Welcome to a New Kind of Tension.
pop quiz: the lyric above is from what song and artist? clue: the jealous punks from across the pond don’t want to be seen as fools.
Andrew has been a fan of his foam roller for some time, after the exercises we try to do to keep/get ourselves ski-fit, he suffers tension in his lower back and finds 10 minutes rolling around on the lounge floor eases it a bit.
Alyx Walkinshaw takes it much further. In her article for Outside Online she demonstrates how to get the equivalent of a post-workout massage with your foam roller.
With the right moves, your foam roller can help relieve tight muscles and work the connective tissue between muscles, organs, and bones. Here are the first two of her moves…
Lengthen your Spine and Relax.
Lay on your roller along the length of your spine; ensuring the roller is supporting you from your head to your pelvis. Now relax. Your arms should flop out to the floor, palms up. Your feet, hip distance apart, relaxed.
To get more from this exercise, roll your body gently, slowly and only about 5cm to 10cm, left to right. Roll your head in the opposite direction to your body to relieve tension in your neck. Breath out as you move to the side, in as you return to the centre.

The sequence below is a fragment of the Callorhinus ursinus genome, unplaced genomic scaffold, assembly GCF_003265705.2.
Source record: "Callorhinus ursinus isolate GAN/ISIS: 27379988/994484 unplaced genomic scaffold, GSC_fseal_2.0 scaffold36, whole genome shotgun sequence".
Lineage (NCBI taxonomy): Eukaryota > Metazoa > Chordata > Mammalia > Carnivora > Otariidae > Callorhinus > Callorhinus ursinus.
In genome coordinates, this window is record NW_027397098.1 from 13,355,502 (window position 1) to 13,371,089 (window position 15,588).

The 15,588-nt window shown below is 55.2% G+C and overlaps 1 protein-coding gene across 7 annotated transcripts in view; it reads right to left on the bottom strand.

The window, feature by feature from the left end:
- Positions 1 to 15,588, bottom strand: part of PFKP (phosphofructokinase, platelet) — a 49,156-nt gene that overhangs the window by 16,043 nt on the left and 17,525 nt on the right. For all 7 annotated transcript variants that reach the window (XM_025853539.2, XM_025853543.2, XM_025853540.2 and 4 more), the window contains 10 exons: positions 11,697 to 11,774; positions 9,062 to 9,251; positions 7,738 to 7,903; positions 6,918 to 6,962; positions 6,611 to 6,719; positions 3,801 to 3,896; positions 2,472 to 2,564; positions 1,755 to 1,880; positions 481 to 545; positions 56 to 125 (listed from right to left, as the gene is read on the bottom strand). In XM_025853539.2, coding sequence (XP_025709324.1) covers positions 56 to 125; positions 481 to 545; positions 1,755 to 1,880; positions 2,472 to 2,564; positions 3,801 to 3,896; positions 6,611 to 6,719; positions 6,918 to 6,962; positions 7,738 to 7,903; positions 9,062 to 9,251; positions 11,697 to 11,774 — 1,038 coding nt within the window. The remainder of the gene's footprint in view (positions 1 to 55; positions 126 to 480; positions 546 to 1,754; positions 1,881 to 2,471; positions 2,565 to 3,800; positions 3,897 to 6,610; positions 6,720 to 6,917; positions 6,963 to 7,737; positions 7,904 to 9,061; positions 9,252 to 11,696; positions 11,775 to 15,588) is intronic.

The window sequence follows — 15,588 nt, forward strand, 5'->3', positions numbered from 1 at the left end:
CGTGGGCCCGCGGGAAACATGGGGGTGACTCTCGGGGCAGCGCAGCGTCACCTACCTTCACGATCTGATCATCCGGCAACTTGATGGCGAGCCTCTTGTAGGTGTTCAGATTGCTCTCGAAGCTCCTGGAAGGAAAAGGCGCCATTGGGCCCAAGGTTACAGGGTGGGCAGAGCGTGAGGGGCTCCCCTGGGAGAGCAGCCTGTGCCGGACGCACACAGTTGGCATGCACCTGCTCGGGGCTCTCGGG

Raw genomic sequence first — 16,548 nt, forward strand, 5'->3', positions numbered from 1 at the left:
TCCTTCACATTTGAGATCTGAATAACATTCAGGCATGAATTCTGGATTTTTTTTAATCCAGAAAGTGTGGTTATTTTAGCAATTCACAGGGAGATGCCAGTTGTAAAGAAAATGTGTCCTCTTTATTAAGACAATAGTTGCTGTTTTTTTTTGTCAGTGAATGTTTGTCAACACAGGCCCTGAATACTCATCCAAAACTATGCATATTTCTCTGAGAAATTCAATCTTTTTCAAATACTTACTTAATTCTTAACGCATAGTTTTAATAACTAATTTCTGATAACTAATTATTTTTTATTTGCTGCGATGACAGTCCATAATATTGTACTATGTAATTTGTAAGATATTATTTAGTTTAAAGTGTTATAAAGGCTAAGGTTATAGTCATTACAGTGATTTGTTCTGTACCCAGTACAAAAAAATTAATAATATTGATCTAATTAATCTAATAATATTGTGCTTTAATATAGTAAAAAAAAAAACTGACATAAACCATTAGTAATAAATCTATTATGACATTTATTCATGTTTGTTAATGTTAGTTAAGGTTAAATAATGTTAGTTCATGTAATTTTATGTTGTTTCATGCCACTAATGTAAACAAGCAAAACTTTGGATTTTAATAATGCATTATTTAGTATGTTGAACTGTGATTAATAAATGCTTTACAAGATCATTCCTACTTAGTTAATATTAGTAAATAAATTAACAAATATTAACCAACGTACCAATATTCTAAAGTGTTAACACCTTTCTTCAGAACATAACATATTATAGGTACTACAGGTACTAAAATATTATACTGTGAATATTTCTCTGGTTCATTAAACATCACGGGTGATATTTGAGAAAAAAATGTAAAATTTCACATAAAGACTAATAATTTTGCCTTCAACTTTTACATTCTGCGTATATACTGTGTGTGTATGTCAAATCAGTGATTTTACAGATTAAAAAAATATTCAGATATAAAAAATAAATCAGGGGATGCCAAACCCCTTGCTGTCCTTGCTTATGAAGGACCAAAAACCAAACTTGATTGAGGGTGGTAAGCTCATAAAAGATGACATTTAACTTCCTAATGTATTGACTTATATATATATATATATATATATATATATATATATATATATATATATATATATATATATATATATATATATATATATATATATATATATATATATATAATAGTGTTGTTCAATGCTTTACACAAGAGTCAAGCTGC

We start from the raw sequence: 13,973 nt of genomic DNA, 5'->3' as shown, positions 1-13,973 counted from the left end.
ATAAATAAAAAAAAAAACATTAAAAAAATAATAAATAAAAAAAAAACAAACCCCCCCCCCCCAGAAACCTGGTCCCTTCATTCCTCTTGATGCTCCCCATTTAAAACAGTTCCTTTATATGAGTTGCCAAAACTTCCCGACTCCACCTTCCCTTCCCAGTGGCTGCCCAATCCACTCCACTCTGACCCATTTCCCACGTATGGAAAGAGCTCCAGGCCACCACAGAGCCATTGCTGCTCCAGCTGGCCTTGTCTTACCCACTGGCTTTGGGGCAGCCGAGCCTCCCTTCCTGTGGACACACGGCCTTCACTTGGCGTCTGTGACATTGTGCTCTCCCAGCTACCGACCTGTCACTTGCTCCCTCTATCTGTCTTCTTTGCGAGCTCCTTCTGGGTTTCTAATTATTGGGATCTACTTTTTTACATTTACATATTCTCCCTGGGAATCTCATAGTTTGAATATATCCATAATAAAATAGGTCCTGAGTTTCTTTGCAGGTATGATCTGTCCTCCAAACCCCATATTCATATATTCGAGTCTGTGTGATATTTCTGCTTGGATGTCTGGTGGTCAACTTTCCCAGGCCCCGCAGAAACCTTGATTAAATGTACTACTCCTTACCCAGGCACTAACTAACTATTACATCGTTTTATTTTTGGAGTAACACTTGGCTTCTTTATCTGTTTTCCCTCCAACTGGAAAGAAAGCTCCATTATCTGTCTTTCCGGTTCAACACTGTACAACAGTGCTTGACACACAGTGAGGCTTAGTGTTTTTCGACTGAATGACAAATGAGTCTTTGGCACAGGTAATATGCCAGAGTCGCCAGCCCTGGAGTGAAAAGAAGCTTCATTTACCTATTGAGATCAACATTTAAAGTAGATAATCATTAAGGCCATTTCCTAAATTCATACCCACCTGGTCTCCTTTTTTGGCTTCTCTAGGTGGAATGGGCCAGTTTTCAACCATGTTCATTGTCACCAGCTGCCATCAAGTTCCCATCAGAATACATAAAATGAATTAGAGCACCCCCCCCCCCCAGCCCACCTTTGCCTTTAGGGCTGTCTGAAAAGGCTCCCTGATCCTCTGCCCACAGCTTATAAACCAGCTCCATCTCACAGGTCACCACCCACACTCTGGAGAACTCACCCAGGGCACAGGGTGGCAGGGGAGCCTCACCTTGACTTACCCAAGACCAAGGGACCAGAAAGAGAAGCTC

Relax Your Shoulders and Upper Back.
Turn your roller through 90o and lie on it, around your mid-back. Knees bent, feet flat on the floor, core engaged, bum on the floor, hands at your ears, elbows wide in line with your nose. Now, without rolling, release your upper back and shoulders. Breath out as you release, breath in as you re-engage your core.
To get more from this exercise, bring your elbows together and lift your bottom 5cm to 10cm off the floor. Keep your core engaged and roll your roller up your back to the top of your spine and return. Breath in as you move it up and out as you return to the starting position.